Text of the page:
Researchers from Denmark have found that cardio or endurance exercise impacts metabolic hormones differently to strength or resistance training with weights.
The research has deepened our understanding of how different forms of exercise affect the body.
A significant finding is that endurance exercise increases a metabolic hormone called fibroblast growth factor 21 (FGF21), whereas strength training decreases another called fibroblast growth factor 19 (FGF19).
The effects of various forms of exercise on better-known hormones such as insulin and adrenalin are already well-understood, says senior study author Christoffer Clemmensen, who is working as an associate professor in the Novo Nordisk Foundation Center for Basic Metabolic Research in Copenhagen.
The new insight from their findings, he explains, is “that strength training and cardio exercise affect FGF hormones differently.”
The study — which features in the Journal of Clinical Investigation: Insight — also confirmed some known effects of other metabolic substances.
The word metabolism comes from the Greek phrase for “to change,” but we use it to refer to all the processes that extract and use energy to sustain life.
These range from breathing, digestion, and temperature regulation to muscle contraction, keeping the brain and nerves working, and getting rid of waste through feces and urine.
Metabolism changes over the lifespan. As we get older, we burn fewer calories and our digestion alters. We also lose lean muscle and — unless we take care of our diet and exercise regularly — gain weight.
Eating too much and having a lifestyle that is mostly sedentary can hasten these age-related changes.
To protect against this, experts advise us to follow guidelines on how to eat a healthful diet and remain physically active.
In the United States, the physical activity guidelines for adults advise a combination of muscle-strengthening and aerobic, or endurance, exercise.
However, while there is a lot of evidence outlining the various benefits of exercise on health, “the underlying mechanisms remain incompletely understood,” Clemmensen and his colleagues note in their study paper.
So, they investigated this further by examining the impact of two forms of exercise on metabolic hormones, which are the chemical messengers that regulate the processes of metabolism.
They recruited 10 healthy young men and randomly split them into two groups. In one group, the men did cardio training first, and then strength training about a week later. In the other group, the men did the strength training first and then the cardio.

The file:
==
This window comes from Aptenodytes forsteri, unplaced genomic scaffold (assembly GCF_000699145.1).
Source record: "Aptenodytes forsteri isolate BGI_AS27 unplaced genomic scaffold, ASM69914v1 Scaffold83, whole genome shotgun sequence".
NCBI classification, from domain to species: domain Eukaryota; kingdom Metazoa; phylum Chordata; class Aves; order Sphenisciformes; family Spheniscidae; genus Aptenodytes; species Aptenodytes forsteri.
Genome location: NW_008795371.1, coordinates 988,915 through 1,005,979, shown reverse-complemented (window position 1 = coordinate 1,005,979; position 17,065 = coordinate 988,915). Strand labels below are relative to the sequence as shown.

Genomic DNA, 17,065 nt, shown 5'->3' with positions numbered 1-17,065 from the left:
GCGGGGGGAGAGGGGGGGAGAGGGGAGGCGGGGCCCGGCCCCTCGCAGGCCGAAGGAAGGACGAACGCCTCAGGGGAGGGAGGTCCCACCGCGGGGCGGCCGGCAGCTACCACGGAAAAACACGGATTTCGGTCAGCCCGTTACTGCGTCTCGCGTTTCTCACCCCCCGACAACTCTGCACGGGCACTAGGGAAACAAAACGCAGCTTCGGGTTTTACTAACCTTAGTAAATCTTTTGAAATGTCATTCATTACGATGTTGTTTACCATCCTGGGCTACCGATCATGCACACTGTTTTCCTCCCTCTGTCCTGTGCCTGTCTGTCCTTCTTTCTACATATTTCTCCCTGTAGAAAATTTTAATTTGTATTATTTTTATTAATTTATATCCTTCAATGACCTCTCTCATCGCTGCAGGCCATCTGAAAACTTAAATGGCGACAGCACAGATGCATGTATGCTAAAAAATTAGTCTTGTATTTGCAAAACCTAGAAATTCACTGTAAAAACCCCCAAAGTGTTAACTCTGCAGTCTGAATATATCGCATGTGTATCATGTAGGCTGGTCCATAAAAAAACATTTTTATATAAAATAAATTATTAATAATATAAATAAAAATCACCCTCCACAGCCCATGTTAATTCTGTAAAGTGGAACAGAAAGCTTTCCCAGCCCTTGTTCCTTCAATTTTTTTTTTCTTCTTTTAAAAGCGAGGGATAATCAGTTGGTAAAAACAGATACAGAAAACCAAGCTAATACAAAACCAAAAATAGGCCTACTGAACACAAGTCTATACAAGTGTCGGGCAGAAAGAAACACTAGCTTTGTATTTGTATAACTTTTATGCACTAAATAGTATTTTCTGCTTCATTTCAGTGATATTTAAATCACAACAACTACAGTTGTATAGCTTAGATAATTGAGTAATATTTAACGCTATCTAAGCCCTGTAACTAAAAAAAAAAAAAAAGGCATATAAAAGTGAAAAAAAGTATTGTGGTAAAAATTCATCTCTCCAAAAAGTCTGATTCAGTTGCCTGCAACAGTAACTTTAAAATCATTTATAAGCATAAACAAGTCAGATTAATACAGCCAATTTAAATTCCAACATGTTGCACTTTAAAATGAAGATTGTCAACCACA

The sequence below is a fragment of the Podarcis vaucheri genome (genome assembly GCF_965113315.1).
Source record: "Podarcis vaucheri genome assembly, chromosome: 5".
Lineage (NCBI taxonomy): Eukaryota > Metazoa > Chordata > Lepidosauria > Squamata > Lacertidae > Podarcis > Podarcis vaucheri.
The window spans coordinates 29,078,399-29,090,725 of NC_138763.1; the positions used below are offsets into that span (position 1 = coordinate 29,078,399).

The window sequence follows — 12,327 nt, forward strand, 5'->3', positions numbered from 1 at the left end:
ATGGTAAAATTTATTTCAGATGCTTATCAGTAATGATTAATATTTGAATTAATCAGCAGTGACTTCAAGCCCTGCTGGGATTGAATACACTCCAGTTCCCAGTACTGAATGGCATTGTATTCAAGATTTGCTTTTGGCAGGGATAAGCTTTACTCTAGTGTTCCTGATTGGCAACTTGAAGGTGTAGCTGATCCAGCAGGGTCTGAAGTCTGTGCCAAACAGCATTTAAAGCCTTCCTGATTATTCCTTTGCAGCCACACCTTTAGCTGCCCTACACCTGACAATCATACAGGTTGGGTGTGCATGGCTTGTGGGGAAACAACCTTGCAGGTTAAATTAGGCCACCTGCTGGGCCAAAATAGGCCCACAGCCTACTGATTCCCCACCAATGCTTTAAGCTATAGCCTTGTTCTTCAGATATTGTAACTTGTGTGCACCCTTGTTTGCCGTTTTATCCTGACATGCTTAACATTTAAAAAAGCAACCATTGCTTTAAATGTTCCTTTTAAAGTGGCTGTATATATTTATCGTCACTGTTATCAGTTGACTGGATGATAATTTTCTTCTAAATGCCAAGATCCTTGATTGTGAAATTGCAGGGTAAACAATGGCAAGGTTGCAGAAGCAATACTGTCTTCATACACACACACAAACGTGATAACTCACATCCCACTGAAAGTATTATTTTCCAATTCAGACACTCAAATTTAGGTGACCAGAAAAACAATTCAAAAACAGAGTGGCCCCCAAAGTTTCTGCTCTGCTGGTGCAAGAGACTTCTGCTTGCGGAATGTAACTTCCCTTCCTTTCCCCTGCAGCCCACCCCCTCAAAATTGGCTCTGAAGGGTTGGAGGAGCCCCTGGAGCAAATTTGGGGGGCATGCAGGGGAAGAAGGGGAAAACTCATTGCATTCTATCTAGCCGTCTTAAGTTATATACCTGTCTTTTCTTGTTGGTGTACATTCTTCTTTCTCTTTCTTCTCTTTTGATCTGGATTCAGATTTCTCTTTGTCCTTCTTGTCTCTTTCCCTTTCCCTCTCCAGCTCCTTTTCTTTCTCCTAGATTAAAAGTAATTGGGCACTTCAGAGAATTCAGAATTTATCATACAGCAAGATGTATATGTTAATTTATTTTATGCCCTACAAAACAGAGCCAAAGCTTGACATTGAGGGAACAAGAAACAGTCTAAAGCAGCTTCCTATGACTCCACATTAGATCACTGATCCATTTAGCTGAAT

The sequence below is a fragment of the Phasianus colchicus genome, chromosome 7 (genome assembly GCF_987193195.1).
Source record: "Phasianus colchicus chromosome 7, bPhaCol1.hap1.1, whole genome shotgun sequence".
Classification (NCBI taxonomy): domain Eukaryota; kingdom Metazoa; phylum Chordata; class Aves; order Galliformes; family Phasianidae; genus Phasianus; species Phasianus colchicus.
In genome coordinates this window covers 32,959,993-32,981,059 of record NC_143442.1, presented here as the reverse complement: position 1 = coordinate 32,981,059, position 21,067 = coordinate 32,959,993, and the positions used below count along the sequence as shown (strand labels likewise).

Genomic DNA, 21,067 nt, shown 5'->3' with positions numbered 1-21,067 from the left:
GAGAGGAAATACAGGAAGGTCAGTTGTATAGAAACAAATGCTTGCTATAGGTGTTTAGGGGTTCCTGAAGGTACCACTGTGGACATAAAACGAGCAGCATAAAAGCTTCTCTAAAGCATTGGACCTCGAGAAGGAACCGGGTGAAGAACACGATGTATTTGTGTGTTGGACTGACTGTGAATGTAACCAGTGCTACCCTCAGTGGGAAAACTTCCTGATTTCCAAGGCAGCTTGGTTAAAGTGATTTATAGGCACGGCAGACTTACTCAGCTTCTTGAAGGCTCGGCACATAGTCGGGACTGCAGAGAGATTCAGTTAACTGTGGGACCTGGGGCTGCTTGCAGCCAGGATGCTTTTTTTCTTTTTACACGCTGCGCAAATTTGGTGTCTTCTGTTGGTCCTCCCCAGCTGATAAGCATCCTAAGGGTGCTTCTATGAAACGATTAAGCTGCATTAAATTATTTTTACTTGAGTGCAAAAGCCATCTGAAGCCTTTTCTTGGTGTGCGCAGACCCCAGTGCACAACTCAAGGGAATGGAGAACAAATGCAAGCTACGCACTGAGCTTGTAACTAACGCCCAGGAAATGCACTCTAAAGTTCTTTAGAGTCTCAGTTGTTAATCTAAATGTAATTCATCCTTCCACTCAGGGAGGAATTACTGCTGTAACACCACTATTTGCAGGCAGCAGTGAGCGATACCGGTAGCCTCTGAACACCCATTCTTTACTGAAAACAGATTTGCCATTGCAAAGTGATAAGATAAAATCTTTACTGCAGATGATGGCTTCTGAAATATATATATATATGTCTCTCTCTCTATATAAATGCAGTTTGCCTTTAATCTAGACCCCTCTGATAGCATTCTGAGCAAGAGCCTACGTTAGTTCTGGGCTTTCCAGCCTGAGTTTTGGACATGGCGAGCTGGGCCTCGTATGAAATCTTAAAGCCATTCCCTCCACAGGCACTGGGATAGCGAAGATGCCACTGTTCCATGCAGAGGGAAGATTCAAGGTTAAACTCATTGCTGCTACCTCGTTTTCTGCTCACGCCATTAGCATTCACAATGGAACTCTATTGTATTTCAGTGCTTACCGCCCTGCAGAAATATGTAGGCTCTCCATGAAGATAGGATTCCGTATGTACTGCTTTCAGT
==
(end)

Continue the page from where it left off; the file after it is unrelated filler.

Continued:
All the exercise sessions lasted for about an hour and were intensive. In the cardio session, the men cycled at 70 percent maximum intake of oxygen. In the strength training session, they put all major muscle groups through a regime comprising five different exercises repeated between five and 10 times.
During the 3-hour recovery period following each exercise session, the researchers took blood samples from each man immediately after exercise and then at intervals thereafter.
They used the blood samples to measure changes in levels of: blood sugar, lactic acid, several hormones, and bile acid.
The results showed that blood levels of FGF21 rose significantly during the cardio or endurance sessions, but not in the strength training sessions.
The effect of cardio on FGF21 was so marked that the researchers believe that it warrants further investigation. Of particular interest is whether the hormone is directly involved in the health-promoting effects of cardio exercise.
The results also showed that levels of FGF19 fell slightly after strength training. This was a surprise to the researchers who were expecting it to rise, since animal studies suggest that the metabolic hormone helps with muscle growth.
FGFs are active in many different biological processes, in addition to helping regulate metabolism. These include, for example, cell growth, embryonic development, tissue repair, and tumor formation.
FGF21 is produced in several organs and is active in weight loss, glucose control, and reducing inflammation.
FGF19, which is produced in the gut, is described as an “atypical” member of the FGF family. As a hormone, it helps regulate bile acid production and metabolism of glucose and lipids.
Animal studies have shown that, as well as helping with muscle growth, FGF19 can aid weight loss, reduce fats and glucose levels in the liver, and improve use of insulin.
The team now plans to further investigate the links between metabolic hormones and exercise. One limitation of the new study was that it only looked at changes in the 3 hours following the exercise session. It is still not clear what happens in the longer-term.
“FGF21’s potential as a drug against diabetes, obesity, and similar metabolic disorders is currently being tested, so the fact that we are able to increase the production ourselves through training is interesting.”